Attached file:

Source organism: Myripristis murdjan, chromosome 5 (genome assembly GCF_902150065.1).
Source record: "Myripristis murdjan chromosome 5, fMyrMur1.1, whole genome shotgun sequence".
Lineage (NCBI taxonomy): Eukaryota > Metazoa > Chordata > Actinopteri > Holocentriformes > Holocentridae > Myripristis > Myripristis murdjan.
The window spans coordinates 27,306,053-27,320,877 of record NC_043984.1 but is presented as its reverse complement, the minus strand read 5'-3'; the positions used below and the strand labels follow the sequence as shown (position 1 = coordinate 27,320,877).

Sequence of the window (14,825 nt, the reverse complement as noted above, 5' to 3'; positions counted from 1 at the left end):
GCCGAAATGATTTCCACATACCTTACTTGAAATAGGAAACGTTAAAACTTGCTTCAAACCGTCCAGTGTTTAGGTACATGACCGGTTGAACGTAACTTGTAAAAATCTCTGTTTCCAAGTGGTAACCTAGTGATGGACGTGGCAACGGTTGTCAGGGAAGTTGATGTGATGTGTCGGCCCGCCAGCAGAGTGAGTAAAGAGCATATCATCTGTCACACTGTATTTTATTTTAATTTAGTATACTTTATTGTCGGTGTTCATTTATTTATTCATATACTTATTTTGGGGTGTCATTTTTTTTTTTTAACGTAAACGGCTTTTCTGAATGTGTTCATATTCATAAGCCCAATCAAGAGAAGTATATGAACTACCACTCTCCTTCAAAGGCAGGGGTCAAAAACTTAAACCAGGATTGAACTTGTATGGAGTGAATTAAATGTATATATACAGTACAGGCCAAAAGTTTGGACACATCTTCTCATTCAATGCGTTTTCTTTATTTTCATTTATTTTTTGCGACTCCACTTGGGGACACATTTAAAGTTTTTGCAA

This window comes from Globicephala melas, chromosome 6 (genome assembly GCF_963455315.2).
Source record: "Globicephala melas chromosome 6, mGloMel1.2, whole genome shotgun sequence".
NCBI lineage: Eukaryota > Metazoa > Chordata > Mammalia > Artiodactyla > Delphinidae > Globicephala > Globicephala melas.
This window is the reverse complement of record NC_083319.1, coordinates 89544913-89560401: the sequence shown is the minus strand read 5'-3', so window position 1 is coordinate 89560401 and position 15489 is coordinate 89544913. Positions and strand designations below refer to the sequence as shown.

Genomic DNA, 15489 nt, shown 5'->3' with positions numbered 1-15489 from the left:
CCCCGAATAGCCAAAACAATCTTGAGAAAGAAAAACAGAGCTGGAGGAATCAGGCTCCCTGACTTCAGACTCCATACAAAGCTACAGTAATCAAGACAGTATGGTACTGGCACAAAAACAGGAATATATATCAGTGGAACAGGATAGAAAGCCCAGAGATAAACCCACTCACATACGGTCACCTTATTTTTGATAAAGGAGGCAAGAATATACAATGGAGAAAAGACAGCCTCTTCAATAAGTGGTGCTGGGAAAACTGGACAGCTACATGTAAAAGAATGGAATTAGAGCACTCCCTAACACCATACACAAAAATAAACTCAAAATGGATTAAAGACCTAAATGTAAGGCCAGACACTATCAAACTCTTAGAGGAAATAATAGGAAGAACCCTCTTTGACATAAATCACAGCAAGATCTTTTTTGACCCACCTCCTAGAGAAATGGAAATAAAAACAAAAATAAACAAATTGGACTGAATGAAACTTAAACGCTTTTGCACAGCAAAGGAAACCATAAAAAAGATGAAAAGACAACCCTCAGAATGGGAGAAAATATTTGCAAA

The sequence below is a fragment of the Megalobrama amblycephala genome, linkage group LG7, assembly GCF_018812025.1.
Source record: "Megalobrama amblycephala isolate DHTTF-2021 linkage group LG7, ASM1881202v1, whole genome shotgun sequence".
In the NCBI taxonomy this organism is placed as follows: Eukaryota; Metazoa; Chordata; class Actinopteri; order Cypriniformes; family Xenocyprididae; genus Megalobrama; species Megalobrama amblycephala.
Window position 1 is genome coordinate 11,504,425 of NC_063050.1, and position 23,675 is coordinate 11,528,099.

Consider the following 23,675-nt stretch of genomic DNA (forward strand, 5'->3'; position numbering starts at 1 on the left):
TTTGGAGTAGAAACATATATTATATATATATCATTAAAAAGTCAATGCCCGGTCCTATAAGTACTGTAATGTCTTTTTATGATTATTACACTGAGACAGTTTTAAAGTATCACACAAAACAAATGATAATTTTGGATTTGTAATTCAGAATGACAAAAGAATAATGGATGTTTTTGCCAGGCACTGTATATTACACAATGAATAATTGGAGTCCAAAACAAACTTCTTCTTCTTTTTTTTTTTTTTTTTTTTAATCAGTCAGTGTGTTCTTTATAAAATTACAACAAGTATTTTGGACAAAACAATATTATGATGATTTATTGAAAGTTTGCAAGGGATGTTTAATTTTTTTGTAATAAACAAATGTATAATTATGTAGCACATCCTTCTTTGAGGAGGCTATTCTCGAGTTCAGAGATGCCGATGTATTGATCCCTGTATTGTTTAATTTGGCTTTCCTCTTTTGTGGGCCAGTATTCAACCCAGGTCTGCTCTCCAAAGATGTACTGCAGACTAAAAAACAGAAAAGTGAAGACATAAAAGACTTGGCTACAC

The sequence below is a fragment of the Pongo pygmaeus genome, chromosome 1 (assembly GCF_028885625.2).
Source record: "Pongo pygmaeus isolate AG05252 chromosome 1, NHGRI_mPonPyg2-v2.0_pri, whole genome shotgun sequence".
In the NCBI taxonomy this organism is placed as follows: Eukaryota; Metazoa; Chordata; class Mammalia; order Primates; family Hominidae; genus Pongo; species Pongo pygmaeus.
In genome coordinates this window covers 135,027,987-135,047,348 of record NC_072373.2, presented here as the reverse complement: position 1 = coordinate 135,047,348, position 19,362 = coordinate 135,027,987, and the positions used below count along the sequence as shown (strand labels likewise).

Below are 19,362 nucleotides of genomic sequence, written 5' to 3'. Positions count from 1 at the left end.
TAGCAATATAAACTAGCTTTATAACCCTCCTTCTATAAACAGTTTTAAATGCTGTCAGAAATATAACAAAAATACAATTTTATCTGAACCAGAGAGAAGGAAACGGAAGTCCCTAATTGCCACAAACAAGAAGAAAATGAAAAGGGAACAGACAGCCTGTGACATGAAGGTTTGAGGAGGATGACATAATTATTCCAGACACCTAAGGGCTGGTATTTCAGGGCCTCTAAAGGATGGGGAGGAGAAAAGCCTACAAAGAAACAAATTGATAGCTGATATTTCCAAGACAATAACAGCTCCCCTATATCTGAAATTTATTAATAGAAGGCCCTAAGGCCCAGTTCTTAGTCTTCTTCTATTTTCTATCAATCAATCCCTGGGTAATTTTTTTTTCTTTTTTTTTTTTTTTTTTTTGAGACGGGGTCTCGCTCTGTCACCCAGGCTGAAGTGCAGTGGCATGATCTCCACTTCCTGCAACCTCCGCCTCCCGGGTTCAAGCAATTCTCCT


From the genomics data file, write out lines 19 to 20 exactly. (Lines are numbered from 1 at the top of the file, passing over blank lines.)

The sequence below is a fragment of the Pongo pygmaeus genome, chromosome 1 (assembly GCF_028885625.2).
Source record: "Pongo pygmaeus isolate AG05252 chromosome 1, NHGRI_mPonPyg2-v2.0_pri, whole genome shotgun sequence".